U.S. Rep. Alexandria Ocasio-Cortez (D-NY) pauses while speaking as Reps. Ilhan Omar (D-MN) and Ayanna Pressley (D-MA) listen during a news conference

The Squad Cleaned Up in Their Primary Elections This Summer

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In 2018, Alexandria Ocasio-Cortez, Ilhan Omar, Rashida Tlaib, and Ayanna Pressley won their congressional seats running on progressive platforms against more establishment Democrats. Omar ran to fill a vacant seat but AOC, Tlaib, and Pressley primaried sitting Dems and won. And after cleaning up in a round of contentious primary elections this summer, The Squad has proven that their 2018 wins were anything but a fluke.


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Squad . cc @ilhanmn @ayannapressley @rashidatlaib

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A lot of money went into trying to keep these women to a single term.

In June, AOC won her primary against Michelle Caruso-Cabrera, a Reagan-loving self-described “centrist” whose campaign was largely funded by Wall Street titans. Ocasio-Cortez won with nearly 73% of the vote.

Last week, Tlaib won her primary with two-thirds of the vote. And in the most contentious race of them all (Pressley appears to be running unopposed in her race next month), Ilhan Omar won her race yesterday with 57% of the vote.

Like AOC’s challenger, Omar’s opponent, attorney Antone Melton-Meaux, was well-funded by moderate to right-wing donors. All of these women have been attacked for being too progressive. They’ve been accused of focusing too much on national issues (which sure sounds like code for the familiar refrain of “too ambitious”). They are seen as a threat not just to Republicans but to anyone who benefits from wealth inequality and any other form of social injustice. And those people have a lot of resources to throw behind a candidate who will serve them.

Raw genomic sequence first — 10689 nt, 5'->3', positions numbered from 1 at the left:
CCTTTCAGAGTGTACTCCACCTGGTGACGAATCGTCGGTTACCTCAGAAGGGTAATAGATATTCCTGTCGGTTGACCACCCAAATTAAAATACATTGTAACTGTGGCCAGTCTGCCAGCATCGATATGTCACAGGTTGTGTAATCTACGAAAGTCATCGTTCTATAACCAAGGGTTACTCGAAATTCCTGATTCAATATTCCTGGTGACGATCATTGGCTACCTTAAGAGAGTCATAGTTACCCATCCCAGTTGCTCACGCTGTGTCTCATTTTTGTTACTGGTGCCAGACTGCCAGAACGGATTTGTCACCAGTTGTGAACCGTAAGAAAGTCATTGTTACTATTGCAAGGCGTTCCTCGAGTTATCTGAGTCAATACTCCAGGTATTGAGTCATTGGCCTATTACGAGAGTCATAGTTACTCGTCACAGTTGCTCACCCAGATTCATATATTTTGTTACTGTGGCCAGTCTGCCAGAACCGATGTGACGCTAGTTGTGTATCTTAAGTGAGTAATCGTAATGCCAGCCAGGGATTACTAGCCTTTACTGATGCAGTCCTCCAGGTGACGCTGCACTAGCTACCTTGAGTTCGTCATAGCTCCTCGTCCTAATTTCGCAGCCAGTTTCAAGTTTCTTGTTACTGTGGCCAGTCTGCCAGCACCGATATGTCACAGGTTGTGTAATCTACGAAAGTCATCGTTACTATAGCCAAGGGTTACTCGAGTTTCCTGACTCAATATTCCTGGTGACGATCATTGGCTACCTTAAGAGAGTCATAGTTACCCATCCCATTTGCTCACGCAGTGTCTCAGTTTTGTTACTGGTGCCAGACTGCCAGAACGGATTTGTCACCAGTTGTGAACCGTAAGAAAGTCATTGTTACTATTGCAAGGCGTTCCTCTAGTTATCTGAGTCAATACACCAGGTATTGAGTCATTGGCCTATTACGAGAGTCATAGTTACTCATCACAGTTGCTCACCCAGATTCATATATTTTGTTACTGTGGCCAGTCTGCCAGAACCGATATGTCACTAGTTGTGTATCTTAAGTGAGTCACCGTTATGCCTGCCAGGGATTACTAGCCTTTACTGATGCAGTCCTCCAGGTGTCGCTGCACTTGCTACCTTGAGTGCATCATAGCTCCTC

Maybe that’s why the narrative going into these races (and even after them) is that these women were in real danger of losing their seats and that they were lucky to win.

In reality, as Rep. Tlaib said in a statement following her win, “Voters sent a clear message that they’re done waiting for transformative change, that they want an unapologetic fighter who will take on the status quo and win.”

In addition to the four existing squad members, this summer’s primary season added two new progressive voices likely to win their general elections in November: Missouri’s Cori Bush and New York’s Jamaal Bowman.

(image: Alex Wroblewski/Getty Images)

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Vivian Kane
Vivian Kane (she/her) is the Senior News Editor at The Mary Sue, where she's been writing about politics and entertainment (and all the ways in which the two overlap) since the dark days of late 2016. Born in San Francisco and radicalized in Los Angeles, she now lives in Kansas City, Missouri, where she gets to put her MFA to use covering the local theatre scene. She is the co-owner of The Pitch, Kansas City’s alt news and culture magazine, alongside her husband, Brock Wilbur, with whom she also shares many cats.